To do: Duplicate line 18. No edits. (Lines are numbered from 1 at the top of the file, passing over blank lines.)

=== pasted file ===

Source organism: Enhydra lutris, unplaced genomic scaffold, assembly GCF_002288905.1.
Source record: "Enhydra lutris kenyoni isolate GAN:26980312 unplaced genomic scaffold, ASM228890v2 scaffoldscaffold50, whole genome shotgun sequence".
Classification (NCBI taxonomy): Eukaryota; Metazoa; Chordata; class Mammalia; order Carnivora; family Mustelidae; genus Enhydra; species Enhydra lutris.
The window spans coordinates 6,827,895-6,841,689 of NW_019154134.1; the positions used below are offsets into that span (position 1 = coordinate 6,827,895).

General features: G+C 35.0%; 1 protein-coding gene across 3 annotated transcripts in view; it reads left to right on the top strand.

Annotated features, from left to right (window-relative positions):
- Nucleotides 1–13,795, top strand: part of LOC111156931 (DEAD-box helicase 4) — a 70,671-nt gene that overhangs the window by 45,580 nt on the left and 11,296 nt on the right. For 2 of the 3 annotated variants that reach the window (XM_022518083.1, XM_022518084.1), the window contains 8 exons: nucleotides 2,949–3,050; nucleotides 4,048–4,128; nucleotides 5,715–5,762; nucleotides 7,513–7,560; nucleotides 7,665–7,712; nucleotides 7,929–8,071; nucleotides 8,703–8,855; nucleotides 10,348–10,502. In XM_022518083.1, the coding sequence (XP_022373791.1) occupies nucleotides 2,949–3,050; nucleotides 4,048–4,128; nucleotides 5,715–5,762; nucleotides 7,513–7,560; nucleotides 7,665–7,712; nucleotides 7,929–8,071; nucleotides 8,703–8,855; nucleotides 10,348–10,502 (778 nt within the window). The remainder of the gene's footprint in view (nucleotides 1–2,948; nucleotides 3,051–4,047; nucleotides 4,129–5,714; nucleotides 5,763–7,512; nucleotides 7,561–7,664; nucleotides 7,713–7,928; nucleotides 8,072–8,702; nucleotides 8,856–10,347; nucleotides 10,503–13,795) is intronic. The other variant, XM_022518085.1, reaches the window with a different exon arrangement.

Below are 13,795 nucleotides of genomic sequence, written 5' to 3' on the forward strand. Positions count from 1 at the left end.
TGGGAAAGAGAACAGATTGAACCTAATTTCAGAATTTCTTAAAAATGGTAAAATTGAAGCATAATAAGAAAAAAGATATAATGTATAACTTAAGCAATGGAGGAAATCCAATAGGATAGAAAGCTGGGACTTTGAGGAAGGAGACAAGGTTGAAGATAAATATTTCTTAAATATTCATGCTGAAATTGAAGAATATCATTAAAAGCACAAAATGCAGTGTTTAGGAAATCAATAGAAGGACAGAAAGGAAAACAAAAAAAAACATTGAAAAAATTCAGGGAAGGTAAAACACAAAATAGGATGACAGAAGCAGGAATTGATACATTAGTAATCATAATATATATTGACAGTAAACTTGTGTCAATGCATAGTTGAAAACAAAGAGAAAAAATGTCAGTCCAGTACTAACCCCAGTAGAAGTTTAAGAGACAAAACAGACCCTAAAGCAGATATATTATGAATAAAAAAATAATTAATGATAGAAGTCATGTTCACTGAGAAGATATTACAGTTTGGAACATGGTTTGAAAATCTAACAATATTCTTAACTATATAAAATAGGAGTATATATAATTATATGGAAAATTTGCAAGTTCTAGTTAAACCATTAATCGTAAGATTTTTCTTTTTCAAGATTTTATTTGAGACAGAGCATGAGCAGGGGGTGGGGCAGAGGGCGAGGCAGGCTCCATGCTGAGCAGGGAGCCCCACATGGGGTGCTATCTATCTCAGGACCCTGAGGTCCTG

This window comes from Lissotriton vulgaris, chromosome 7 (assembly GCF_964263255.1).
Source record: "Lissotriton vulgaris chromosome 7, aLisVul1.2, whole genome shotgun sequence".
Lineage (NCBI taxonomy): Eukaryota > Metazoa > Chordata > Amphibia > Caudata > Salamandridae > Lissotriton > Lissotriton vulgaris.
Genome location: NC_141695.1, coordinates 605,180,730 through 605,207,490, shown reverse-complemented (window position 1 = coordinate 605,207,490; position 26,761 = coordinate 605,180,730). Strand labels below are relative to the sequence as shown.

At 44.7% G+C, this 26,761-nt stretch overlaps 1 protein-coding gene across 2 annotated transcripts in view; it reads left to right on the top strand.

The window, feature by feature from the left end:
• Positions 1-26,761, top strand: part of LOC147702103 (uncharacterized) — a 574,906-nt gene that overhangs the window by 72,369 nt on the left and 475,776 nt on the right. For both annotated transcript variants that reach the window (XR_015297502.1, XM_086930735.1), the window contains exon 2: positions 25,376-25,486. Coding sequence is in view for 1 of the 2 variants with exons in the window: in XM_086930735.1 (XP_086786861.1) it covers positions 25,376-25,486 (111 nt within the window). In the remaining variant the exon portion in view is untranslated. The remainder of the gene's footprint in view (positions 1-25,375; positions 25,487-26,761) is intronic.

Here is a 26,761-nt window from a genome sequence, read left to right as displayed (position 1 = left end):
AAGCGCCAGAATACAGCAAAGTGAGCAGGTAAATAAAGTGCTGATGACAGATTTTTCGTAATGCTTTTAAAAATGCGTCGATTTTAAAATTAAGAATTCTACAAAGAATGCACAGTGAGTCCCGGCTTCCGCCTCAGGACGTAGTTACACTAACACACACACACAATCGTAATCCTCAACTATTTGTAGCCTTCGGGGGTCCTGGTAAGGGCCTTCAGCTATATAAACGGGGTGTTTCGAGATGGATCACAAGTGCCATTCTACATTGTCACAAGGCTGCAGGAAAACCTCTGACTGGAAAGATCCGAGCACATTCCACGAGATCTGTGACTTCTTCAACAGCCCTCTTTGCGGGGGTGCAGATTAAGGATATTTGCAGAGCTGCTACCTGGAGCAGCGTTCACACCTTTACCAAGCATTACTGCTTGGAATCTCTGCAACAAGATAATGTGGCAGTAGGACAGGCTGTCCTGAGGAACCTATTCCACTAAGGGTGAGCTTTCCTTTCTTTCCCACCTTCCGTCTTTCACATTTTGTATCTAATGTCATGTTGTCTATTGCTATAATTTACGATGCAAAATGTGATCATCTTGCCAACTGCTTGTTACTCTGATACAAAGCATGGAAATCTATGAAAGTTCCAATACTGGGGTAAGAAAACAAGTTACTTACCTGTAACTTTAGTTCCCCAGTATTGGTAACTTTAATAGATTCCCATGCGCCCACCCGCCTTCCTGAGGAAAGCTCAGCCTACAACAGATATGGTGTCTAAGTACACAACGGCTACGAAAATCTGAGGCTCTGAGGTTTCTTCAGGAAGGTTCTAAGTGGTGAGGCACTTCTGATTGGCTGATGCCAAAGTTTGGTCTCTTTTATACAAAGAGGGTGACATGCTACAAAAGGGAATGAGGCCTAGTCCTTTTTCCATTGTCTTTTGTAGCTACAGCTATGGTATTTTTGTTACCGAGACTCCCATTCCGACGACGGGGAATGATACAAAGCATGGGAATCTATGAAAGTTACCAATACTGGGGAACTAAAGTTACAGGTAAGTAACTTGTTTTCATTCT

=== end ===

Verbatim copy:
AAGCGCCAGAATACAGCAAAGTGAGCAGGTAAATAAAGTGCTGATGACAGATTTTTCGTAATGCTTTTAAAAATGCGTCGATTTTAAAATTAAGAATTCTACAAAGAATGCACAGTGAGTCCCGGCTTCCGCCTCAGGACGTAGTTACACTAACACACACACACAATCGTAATCCTCAACTATTTGTAGCCTTCGGGGGTCCTGGTAAGGGCCTTCAGCTATATAAACGGGGTGTTTCGAGATGGATCACAAGTGCCATTCTACATTGTCACAAGGCTGCAGGAAAACCTCTGACTGGAAAGATCCGAGCACATTCCACGAGATCTGTGACTTCTTCAACAGCCCTCTTTGCGGGGGTGCAGATTAAGGATATTTGCAGAGCTGCTACCTGGAGCAGCGTTCACACCTTTACCAAGCATTACTGCTTGGAATCTCTGCAACAAGATAATGTGGCAGTAGGACAGGCTGTCCTGAGGAACCTATTCCACTAAGGGTGAGCTTTCCTTTCTTTCCCACCTTCCGTCTTTCACATTTTGTATCTAATGTCATGTTGTCTATTGCTATAATTTACGATGCAAAATGTGATCATCTTGCCAACTGCTTGTTACTCTGATACAAAGCATGGAAATCTATGAAAGTTCCAATACTGGGGTAAGAAAACAAGTTACTTACCTGTAACTTTAGTTCCCCAGTATTGGTAACTTTAATAGATTCCCATGCGCCCACCCGCCTTCCTGAGGAAAGCTCAGCCTACAACAGATATGGTGTCTAAGTACACAACGGCTACGAAAATCTGAGGCTCTGAGGTTTCTTCAGGAAGGTTCTAAGTGGTGAGGCACTTCTGATTGGCTGATGCCAAAGTTTGGTCTCTTTTATACAAAGAGGGTGACATGCTACAAAAGGGAATGAGGCCTAGTCCTTTTTCCATTGTCTTTTGTAGCTACAGCTATGGTATTTTTGTTACCGAGACTCCCATTCCGACGACGGGGAATGATACAAAGCATGGGAATCTATGAAAGTTACCAATACTGGGGAACTAAAGTTACAGGTAAGTAACTTGTTTTCATTCT